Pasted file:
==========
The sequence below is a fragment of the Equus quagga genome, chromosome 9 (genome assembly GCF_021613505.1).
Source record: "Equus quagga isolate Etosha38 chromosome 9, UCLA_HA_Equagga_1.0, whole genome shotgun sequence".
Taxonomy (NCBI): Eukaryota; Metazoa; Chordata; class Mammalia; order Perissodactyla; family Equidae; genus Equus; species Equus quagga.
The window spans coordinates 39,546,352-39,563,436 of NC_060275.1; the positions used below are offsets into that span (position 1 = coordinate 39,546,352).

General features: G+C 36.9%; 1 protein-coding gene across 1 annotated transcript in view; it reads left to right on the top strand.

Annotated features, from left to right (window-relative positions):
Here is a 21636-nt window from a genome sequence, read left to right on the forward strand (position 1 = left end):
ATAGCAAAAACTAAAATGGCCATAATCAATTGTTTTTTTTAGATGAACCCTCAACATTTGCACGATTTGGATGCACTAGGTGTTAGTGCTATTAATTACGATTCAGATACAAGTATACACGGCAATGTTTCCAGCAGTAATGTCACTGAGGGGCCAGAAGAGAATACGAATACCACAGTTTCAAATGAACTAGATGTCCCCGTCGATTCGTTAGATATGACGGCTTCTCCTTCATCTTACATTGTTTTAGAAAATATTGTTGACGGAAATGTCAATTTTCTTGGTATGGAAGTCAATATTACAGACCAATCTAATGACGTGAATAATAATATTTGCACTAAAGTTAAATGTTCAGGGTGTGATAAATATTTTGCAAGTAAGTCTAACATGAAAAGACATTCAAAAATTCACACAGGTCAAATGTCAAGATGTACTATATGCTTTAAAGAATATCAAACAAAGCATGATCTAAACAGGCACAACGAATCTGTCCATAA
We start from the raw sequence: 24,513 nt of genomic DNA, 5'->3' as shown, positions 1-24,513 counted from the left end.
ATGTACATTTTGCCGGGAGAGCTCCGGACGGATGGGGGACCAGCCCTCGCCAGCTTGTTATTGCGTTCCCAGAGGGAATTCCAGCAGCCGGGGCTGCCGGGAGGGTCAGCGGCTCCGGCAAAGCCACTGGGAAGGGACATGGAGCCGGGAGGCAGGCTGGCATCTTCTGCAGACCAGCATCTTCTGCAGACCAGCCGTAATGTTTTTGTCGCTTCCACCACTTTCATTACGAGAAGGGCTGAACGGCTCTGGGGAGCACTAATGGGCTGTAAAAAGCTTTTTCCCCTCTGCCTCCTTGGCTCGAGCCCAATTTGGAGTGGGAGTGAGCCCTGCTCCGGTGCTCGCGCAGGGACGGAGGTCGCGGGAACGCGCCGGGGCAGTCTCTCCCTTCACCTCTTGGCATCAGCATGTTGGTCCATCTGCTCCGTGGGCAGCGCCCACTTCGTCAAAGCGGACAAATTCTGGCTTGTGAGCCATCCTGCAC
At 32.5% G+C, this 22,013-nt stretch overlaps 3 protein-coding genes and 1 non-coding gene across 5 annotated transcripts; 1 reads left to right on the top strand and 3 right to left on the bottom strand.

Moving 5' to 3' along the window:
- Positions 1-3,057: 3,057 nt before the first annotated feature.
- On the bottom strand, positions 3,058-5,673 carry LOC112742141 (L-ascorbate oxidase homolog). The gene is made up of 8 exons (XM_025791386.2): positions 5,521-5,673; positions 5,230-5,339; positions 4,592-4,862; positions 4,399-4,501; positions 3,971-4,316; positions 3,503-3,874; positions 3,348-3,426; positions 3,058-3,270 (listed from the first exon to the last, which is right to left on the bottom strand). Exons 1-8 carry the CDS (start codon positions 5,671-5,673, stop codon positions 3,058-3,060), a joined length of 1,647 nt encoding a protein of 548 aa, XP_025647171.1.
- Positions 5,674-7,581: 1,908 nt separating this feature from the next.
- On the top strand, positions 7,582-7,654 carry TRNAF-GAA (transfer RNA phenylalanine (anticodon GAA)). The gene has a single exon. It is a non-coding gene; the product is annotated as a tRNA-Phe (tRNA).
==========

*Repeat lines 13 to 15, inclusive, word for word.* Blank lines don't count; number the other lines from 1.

- Positions 1-3,057: 3,057 nt before the first annotated feature.
- On the bottom strand, positions 3,058-5,673 carry LOC112742141 (L-ascorbate oxidase homolog). The gene is made up of 8 exons (XM_025791386.2): positions 5,521-5,673; positions 5,230-5,339; positions 4,592-4,862; positions 4,399-4,501; positions 3,971-4,316; positions 3,503-3,874; positions 3,348-3,426; positions 3,058-3,270 (listed from the first exon to the last, which is right to left on the bottom strand). Exons 1-8 carry the CDS (start codon positions 5,671-5,673, stop codon positions 3,058-3,060), a joined length of 1,647 nt encoding a protein of 548 aa, XP_025647171.1.
- Positions 5,674-7,581: 1,908 nt separating this feature from the next.